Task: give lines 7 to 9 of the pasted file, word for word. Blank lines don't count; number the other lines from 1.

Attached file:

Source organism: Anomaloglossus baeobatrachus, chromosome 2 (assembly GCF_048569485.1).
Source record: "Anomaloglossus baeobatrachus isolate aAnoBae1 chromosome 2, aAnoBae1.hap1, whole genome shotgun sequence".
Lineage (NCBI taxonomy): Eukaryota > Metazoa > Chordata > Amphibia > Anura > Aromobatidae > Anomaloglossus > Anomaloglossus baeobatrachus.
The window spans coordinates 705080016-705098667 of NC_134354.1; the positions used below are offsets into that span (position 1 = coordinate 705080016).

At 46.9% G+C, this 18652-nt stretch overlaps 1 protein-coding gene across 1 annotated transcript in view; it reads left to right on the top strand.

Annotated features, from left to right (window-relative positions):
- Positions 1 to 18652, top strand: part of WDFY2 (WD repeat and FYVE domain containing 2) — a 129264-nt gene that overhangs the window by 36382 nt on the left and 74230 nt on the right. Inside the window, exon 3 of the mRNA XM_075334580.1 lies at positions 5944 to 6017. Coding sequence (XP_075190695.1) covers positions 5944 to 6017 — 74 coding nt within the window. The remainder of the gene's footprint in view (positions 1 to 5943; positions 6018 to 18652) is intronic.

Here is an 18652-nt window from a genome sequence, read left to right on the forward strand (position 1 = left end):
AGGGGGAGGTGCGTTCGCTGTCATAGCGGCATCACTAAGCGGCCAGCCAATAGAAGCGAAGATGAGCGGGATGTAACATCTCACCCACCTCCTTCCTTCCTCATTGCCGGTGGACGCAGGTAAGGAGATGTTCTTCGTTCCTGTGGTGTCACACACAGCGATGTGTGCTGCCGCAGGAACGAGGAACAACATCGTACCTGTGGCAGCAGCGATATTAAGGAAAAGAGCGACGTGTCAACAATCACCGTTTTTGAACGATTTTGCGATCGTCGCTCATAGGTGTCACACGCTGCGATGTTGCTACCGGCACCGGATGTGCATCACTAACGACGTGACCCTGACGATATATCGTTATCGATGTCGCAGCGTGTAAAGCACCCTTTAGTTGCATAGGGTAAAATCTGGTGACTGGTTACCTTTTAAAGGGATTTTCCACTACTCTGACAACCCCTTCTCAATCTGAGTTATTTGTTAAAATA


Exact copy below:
- Positions 1 to 18652, top strand: part of WDFY2 (WD repeat and FYVE domain containing 2) — a 129264-nt gene that overhangs the window by 36382 nt on the left and 74230 nt on the right. Inside the window, exon 3 of the mRNA XM_075334580.1 lies at positions 5944 to 6017. Coding sequence (XP_075190695.1) covers positions 5944 to 6017 — 74 coding nt within the window. The remainder of the gene's footprint in view (positions 1 to 5943; positions 6018 to 18652) is intronic.

Here is an 18652-nt window from a genome sequence, read left to right on the forward strand (position 1 = left end):
AGGGGGAGGTGCGTTCGCTGTCATAGCGGCATCACTAAGCGGCCAGCCAATAGAAGCGAAGATGAGCGGGATGTAACATCTCACCCACCTCCTTCCTTCCTCATTGCCGGTGGACGCAGGTAAGGAGATGTTCTTCGTTCCTGTGGTGTCACACACAGCGATGTGTGCTGCCGCAGGAACGAGGAACAACATCGTACCTGTGGCAGCAGCGATATTAAGGAAAAGAGCGACGTGTCAACAATCACCGTTTTTGAACGATTTTGCGATCGTCGCTCATAGGTGTCACACGCTGCGATGTTGCTACCGGCACCGGATGTGCATCACTAACGACGTGACCCTGACGATATATCGTTATCGATGTCGCAGCGTGTAAAGCACCCTTTAGTTGCATAGGGTAAAATCTGGTGACTGGTTACCTTTTAAAGGGATTTTCCACTACTCTGACAACCCCTTCTCAATCTGAGTTATTTGTTAAAATA